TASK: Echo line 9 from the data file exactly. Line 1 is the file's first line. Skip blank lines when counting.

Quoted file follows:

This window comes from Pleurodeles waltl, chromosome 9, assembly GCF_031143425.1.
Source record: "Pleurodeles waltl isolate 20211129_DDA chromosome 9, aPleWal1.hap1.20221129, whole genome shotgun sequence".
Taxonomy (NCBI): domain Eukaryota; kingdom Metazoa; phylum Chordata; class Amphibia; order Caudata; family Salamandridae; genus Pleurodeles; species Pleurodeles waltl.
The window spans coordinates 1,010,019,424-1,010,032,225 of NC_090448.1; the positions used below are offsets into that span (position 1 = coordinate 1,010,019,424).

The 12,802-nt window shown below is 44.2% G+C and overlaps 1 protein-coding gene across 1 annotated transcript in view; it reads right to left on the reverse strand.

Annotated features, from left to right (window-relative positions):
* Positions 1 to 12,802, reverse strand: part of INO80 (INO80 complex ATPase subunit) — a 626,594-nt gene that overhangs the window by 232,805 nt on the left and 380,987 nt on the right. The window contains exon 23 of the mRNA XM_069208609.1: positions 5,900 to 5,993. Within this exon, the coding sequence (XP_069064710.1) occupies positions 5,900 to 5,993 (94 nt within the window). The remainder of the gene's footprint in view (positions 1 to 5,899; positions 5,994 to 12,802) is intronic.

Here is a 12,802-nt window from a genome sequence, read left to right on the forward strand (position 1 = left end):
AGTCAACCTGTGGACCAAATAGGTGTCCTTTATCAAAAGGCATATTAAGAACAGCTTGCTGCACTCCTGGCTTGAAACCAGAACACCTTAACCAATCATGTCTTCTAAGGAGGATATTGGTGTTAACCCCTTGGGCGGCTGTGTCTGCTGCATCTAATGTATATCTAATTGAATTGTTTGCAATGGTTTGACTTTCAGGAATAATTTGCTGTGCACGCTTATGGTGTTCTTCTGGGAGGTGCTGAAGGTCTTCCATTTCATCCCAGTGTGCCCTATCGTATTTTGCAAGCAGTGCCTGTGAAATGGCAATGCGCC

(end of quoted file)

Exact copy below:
AGTCAACCTGTGGACCAAATAGGTGTCCTTTATCAAAAGGCATATTAAGAACAGCTTGCTGCACTCCTGGCTTGAAACCAGAACACCTTAACCAATCATGTCTTCTAAGGAGGATATTGGTGTTAACCCCTTGGGCGGCTGTGTCTGCTGCATCTAATGTATATCTAATTGAATTGTTTGCAATGGTTTGACTTTCAGGAATAATTTGCTGTGCACGCTTATGGTGTTCTTCTGGGAGGTGCTGAAGGTCTTCCATTTCATCCCAGTGTGCCCTATCGTATTTTGCAAGCAGTGCCTGTGAAATGGCAATGCGCC